Misconceptions, not rule, cause confusion
According to Campanelli, "since April 14, 2003, there has been widespread compliance by health plans, health care clearinghouses, and those providers covered by the privacy rule. For example, physicians, hospitals, clinics, pharmacies, health insurance carriers, employer group health plans, and others have distributed notices, required by the privacy rule, that tell consumers about how their health information can and cannot be disclosed, and their rights. . . . Given the extensive scope of the protections established in the privacy rule, implementation has gone smoothly, without the disruption of the health care system that had been predicted in some quarters."
When confusion has arisen, he said, it appears to be not because of problems with the privacy rule itself, but rather because of misconceptions about the rule. In addition, he said, it appears that providers and other covered entities are educating other covered entities where overly restrictive practices were initially adopted and incorrectly blaming them on the privacy rule.
"For example," Campanelli said, "we have heard reports that some covered entities are reluctant to share health information with other providers, for the purpose of treating their patients, claiming that the privacy rule requires that patients execute written consents for these disclosures to occur." Providers who attribute this practice to the rule apparently are unaware that it was modified specifically to permit treatment disclosures among providers without a need for patient consent, he said.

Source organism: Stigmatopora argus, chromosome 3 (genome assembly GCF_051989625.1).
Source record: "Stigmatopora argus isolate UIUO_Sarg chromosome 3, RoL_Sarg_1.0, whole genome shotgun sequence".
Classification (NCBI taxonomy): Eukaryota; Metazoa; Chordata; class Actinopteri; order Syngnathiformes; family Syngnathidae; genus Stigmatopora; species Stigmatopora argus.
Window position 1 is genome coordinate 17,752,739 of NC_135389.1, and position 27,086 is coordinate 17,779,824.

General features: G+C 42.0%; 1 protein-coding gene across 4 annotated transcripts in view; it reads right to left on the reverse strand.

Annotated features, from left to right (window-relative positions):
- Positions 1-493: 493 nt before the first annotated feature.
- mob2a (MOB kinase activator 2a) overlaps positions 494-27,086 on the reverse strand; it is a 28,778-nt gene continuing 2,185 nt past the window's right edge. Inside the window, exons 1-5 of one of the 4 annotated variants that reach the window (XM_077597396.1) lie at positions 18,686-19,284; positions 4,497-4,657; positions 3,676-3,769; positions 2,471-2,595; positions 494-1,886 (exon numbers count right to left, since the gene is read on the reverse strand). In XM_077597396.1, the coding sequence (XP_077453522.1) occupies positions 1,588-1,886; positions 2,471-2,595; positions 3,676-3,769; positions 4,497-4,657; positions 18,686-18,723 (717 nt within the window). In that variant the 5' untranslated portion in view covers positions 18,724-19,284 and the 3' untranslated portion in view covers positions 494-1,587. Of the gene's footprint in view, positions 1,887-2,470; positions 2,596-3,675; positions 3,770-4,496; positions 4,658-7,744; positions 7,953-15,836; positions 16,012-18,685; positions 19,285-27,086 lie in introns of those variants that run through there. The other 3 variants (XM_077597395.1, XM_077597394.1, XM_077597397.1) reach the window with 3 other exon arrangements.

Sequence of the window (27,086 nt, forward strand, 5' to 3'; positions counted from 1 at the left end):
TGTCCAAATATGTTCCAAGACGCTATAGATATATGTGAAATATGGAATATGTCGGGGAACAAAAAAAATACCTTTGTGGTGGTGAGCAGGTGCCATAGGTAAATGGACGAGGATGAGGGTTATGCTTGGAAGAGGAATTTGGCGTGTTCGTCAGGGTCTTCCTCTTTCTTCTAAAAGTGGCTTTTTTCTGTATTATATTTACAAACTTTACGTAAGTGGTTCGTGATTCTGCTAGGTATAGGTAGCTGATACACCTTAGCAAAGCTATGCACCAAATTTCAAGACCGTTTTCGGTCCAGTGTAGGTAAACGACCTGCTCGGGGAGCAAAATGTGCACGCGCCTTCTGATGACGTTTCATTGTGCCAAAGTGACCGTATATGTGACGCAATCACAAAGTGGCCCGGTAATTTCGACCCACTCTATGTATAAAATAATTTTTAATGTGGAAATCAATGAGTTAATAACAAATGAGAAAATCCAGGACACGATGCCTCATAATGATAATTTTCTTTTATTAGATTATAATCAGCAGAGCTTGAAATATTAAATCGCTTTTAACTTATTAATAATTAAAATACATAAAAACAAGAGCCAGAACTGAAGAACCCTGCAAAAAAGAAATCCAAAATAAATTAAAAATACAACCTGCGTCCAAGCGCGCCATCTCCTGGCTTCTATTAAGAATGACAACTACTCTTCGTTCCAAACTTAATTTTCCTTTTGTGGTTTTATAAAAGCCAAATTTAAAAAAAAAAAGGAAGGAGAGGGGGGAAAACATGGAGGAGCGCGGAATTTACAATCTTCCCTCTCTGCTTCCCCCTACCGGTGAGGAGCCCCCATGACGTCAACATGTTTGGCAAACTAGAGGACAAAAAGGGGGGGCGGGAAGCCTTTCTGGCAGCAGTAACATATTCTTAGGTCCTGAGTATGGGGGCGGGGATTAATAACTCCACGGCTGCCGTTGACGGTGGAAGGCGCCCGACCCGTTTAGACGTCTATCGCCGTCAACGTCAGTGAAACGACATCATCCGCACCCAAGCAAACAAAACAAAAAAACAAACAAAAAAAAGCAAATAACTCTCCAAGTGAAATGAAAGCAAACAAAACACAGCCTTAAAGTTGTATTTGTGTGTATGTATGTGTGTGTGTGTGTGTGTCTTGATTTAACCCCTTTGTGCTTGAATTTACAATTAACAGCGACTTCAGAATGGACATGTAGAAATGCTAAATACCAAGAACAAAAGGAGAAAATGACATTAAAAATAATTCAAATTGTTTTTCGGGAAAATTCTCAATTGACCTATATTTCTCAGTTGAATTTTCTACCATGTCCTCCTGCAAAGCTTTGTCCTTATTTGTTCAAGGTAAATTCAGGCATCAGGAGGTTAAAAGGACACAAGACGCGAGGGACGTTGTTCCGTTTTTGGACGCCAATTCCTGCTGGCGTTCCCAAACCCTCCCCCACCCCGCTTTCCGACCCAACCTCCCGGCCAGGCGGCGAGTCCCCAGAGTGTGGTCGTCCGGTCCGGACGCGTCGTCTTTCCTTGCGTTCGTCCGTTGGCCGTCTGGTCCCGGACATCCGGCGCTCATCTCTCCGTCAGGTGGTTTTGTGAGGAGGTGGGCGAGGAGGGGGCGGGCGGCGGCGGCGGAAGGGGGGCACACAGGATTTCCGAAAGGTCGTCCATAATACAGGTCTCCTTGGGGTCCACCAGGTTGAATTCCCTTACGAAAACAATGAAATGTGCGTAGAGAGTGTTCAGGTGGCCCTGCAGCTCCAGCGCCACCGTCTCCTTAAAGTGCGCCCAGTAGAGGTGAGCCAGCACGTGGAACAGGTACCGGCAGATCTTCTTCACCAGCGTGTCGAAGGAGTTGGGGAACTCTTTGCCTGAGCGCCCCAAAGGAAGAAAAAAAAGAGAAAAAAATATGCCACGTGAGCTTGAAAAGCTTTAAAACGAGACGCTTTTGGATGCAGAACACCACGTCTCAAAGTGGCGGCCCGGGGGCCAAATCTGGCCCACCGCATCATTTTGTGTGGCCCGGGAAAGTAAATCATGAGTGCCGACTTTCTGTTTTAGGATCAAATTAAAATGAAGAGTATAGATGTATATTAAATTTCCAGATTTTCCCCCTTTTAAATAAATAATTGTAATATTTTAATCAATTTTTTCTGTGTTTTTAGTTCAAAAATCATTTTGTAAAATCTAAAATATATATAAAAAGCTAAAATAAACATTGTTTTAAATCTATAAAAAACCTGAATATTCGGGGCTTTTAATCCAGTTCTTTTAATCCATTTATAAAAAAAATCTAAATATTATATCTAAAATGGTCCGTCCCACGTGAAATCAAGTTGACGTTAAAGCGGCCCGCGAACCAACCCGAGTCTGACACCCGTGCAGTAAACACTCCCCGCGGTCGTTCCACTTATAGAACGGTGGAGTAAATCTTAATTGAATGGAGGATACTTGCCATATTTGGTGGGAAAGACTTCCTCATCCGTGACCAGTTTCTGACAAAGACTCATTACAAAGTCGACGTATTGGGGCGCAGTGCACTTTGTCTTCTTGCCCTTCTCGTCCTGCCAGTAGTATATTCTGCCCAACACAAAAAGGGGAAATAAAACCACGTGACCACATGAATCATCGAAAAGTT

He also mentioned receiving reports of providers saying they cannot share information with family members or loved ones. The reality, he said, is that rather than foreclosing such communications, the privacy rule provides a number of common-sense methods that appropriately permit such disclosures while respecting and protecting individuals’ right to control their health information. In a similar vein, incorrect reports that clergy can’t get information they need about congregation members who are hospitalized have circulated. Campanelli reported that hospitals may continue to maintain patient directories with information including a patient’s religious affiliation if the patient shares it. He said clergy can always ask for individuals by name and get the information they need, but also can refer to hospital directories if the hospital maintains one.
"It appears that confusion on these issues is dissipating as covered entities and consumers become more familiar with the rule’s requirements," he told the committee. "The problems do not arise because of the privacy rule, but rather seem to arise either because providers have elected to take a more restrictive approach than the privacy rule requires, or because of a misconception about the requirements of the privacy rule." He said the Office of Civil Rights has conducted and is continuing to use an extensive public education effort so providers and consumers know what is and is not in the rule.
(Additional information is available from www.hhs.gov.)